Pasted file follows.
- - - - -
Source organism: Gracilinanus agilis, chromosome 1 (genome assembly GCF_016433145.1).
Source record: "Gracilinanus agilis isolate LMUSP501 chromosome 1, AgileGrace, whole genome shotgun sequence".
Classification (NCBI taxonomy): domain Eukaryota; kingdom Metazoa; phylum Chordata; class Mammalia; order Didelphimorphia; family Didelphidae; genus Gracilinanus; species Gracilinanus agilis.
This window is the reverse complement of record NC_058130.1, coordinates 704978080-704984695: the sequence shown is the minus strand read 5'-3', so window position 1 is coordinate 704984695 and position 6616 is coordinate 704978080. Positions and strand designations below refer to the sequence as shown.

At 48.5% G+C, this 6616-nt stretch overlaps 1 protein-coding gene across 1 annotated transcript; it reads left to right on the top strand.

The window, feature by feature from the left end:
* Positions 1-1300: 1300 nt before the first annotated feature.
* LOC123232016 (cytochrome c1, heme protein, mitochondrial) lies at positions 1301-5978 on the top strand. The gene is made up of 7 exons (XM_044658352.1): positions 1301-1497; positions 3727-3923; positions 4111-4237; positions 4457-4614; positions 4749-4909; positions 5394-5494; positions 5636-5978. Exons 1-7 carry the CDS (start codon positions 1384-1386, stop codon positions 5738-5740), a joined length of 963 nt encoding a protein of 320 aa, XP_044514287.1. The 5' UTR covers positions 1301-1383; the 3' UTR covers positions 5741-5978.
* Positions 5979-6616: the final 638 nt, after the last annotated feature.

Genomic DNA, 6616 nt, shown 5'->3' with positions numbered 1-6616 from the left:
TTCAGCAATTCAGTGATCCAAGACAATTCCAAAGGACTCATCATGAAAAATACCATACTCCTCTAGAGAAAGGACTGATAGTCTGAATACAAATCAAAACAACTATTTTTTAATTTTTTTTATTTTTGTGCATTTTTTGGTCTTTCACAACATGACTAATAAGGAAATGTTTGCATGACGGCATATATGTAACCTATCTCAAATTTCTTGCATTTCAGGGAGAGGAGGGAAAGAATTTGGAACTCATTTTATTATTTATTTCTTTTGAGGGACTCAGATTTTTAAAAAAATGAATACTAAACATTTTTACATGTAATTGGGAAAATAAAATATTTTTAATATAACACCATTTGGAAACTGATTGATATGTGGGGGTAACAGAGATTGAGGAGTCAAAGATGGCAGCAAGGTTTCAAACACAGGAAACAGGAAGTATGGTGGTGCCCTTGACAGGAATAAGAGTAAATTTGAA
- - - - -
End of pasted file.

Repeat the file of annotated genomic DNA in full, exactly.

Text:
Source organism: Gracilinanus agilis, chromosome 1 (genome assembly GCF_016433145.1).
Source record: "Gracilinanus agilis isolate LMUSP501 chromosome 1, AgileGrace, whole genome shotgun sequence".
Classification (NCBI taxonomy): domain Eukaryota; kingdom Metazoa; phylum Chordata; class Mammalia; order Didelphimorphia; family Didelphidae; genus Gracilinanus; species Gracilinanus agilis.
This window is the reverse complement of record NC_058130.1, coordinates 704978080-704984695: the sequence shown is the minus strand read 5'-3', so window position 1 is coordinate 704984695 and position 6616 is coordinate 704978080. Positions and strand designations below refer to the sequence as shown.

At 48.5% G+C, this 6616-nt stretch overlaps 1 protein-coding gene across 1 annotated transcript; it reads left to right on the top strand.

The window, feature by feature from the left end:
* Positions 1-1300: 1300 nt before the first annotated feature.
* LOC123232016 (cytochrome c1, heme protein, mitochondrial) lies at positions 1301-5978 on the top strand. The gene is made up of 7 exons (XM_044658352.1): positions 1301-1497; positions 3727-3923; positions 4111-4237; positions 4457-4614; positions 4749-4909; positions 5394-5494; positions 5636-5978. Exons 1-7 carry the CDS (start codon positions 1384-1386, stop codon positions 5738-5740), a joined length of 963 nt encoding a protein of 320 aa, XP_044514287.1. The 5' UTR covers positions 1301-1383; the 3' UTR covers positions 5741-5978.
* Positions 5979-6616: the final 638 nt, after the last annotated feature.

Genomic DNA, 6616 nt, shown 5'->3' with positions numbered 1-6616 from the left:
TTCAGCAATTCAGTGATCCAAGACAATTCCAAAGGACTCATCATGAAAAATACCATACTCCTCTAGAGAAAGGACTGATAGTCTGAATACAAATCAAAACAACTATTTTTTAATTTTTTTTATTTTTGTGCATTTTTTGGTCTTTCACAACATGACTAATAAGGAAATGTTTGCATGACGGCATATATGTAACCTATCTCAAATTTCTTGCATTTCAGGGAGAGGAGGGAAAGAATTTGGAACTCATTTTATTATTTATTTCTTTTGAGGGACTCAGATTTTTAAAAAAATGAATACTAAACATTTTTACATGTAATTGGGAAAATAAAATATTTTTAATATAACACCATTTGGAAACTGATTGATATGTGGGGGTAACAGAGATTGAGGAGTCAAAGATGGCAGCAAGGTTTCAAACACAGGAAACAGGAAGTATGGTGGTGCCCTTGACAGGAATAAGAGTAAATTTGAA